We're gearing up for your first Christmas, but it's not that exciting so far, other than pictures of you going out in our Christmas cards. No tree, as you'd just rip all the ornaments off, and no other decorations as I have no where to put things since I've run out of space in the "too high for Natalie to reach" range. We don't even have a good place to hang stockings, so it's a good thing grandma hasn't finished crochetting yours.

I'm still dealing with depression and uterine issues, which leaves me in a funk more often than I'd like. I don't see the doctor again till the week after Christmas, but I'm wondering if I need to call sooner. I just don't know. The only thing I do know is that I'm still not the mother I wish I could be, and I worry that you (and Jim) are suffering because of that. And I also know that I love you so much, Natalie. You are the light of my life.

06 December 2006

To be infertile, or not?

Since I was 14, my girl parts haven't worked right. The most doctors could ever tell me was that I either just don't ovulate, or I don't ovulate on any sort of schedule of any kind. Knowing since you're 14 that it might take some effort to get pregnant means I've accepted the fact that I'm infertile to some degree. Fortunately, the gynocologist I was seeing was great, and even though I was not of an advanced maternal age yet, when Jim and I were ready to concieve, she wasn't going to make me wait the requisite year of trying - she was going to start right in with all sorts of tests and monitoring and whatnot to see what we could figure out and decide on a plan to get me knocked up. I really appreciated that, I did. Because of this, I've read up on infertility and treatments and dealt with my own issues as best I could. It kind of built up a thick skin, which I don't always like in myself, such as the way I have to fight not to roll my eyes when a friend talks about the baby she lost. You'd think it was a full term still birth or something when it was actually a miscarriage at 9 weeks and she had to have a D&C - which she likened to an abortion - because her body wouldn't expell the cellular mass that used to be a fetus. It was a first pregnancy, and I guess she hasn't heard the stat that one third of all first pregnancies end in miscarriage. I'm harsh, I know.

So when I go off the pill because it's making me more depressed, unable to lose weight, hypoglycemic and giving me nasty ass PMS, I start feeling good. And then I'm pregnant. My gyno laughed at me on the phone at how she'll have to cross off all those tests she had listed in my chart to do. And now that Natalie is here, and thriving and the pregnancy was free of complications (although not free of symptoms...), I find myself back where I started. My girl parts aren't working, there's now a mass in my uterus - just of clotted blood, you know, no big deal - and I find myself going to the bathroom ALL THE TIME and now I'm worried that maybe the mass isn't just a clot, but something more and it's enough to press on my bladder, so when do I call the doctor? Neurotic, that's me.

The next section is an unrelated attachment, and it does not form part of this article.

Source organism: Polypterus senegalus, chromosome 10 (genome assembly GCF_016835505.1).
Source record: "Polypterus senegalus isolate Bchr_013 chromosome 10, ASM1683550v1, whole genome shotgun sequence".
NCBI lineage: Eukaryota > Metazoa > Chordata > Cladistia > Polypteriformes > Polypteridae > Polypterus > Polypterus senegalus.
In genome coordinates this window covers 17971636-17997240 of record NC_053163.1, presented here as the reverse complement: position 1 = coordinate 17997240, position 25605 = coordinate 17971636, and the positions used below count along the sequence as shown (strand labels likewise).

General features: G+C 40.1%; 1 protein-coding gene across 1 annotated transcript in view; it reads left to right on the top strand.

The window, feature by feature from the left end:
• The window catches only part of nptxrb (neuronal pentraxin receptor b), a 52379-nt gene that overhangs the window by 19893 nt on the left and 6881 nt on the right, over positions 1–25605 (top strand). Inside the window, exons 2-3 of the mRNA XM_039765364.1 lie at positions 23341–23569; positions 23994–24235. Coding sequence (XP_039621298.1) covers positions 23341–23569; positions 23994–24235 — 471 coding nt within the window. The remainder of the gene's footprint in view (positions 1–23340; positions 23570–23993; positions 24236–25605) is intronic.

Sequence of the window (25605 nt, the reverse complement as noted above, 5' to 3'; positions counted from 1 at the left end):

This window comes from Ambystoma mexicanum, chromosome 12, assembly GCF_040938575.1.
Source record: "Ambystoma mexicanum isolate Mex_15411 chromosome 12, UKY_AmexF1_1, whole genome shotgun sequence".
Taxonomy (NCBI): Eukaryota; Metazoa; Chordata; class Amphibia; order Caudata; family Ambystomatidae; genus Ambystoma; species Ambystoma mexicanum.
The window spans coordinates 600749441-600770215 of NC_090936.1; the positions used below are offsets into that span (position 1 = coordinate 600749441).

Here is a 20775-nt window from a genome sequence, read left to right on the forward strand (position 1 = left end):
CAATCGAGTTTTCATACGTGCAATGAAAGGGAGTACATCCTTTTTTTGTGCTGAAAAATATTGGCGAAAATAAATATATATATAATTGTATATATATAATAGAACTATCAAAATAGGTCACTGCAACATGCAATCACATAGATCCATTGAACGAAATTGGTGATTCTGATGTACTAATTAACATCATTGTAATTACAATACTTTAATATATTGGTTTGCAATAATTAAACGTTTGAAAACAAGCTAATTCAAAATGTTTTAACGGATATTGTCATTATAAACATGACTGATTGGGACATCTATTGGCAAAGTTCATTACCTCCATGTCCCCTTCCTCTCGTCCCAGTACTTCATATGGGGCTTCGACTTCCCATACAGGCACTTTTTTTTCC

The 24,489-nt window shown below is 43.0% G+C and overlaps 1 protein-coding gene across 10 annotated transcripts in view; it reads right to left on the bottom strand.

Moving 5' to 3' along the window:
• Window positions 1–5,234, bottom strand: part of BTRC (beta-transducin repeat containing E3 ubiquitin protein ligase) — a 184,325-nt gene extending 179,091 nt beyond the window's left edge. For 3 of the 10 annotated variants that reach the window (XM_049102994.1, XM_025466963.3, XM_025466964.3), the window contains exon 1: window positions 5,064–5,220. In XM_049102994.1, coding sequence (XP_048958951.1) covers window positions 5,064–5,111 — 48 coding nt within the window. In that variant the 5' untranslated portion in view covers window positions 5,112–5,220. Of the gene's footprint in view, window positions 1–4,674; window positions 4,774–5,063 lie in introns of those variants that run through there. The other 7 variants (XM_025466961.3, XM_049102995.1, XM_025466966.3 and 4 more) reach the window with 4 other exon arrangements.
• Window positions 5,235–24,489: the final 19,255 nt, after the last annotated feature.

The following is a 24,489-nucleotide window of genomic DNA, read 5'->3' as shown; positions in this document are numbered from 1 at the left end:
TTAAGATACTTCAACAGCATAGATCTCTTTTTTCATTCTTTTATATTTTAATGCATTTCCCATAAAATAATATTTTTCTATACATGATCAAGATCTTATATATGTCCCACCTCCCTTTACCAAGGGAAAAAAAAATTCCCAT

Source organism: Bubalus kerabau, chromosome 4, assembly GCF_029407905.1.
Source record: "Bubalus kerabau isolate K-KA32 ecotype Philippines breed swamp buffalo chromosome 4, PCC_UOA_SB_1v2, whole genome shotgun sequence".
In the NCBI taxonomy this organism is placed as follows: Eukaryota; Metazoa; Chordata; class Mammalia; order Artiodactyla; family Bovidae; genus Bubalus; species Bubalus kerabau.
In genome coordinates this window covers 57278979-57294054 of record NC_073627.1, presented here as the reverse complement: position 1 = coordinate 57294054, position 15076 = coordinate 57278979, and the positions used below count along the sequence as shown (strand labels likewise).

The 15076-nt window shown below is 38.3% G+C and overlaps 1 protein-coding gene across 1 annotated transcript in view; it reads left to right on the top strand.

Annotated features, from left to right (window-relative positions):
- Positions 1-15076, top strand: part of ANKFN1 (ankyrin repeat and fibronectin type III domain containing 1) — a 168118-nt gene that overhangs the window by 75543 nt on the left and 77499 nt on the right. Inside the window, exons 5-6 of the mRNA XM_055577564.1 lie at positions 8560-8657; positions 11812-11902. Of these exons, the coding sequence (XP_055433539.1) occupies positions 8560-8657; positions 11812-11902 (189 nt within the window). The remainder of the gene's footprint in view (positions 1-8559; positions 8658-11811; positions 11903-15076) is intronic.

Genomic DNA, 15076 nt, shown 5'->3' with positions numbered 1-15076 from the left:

I guess I can't be considered "infertile" anymore because of the getting pregnant without trying thing, but what do you call what I am now? There's no clinical name that I know of to describe being fucked up and wishing with every fiber in my body to be normal - to have a period that comes ever 28-35 days and only lasts for a few days at a time. Not 19 days in a row, not every 6 weeks and then in 5 weeks and then in 8 weeks, and not with dibilitating PMS, and not with all the emotional baggage that goes along with it that I've been pushing to the back of my mind for the past 15 years.

05 December 2006

Well, duh

Article in the Washington Post about new mothers and their risk for mental health issues:
  • Physical changes after childbirth might partly explain why women are vulnerable, including fluctuating hormone levels, Munk-Olsen said. These, alone or combined with sleep deprivation and the demands of breast-feeding could trigger mental problems, she said. Hard data on the number of women worldwide affected by postpartum mental illness are scant, but postpartum depression alone affects about 15 percent of U.S. women.
    Mothers generally bear the brunt of sleep deprivation, and many new mothers are socially isolated or live far from relatives who could provide support, Stotland said. "There may be people who say, 'My mother raised eight children and she never needed to have mental health care,' and others will say, 'Finally somebody has noticed just how stressful this is and what people go through,'" Stotland said.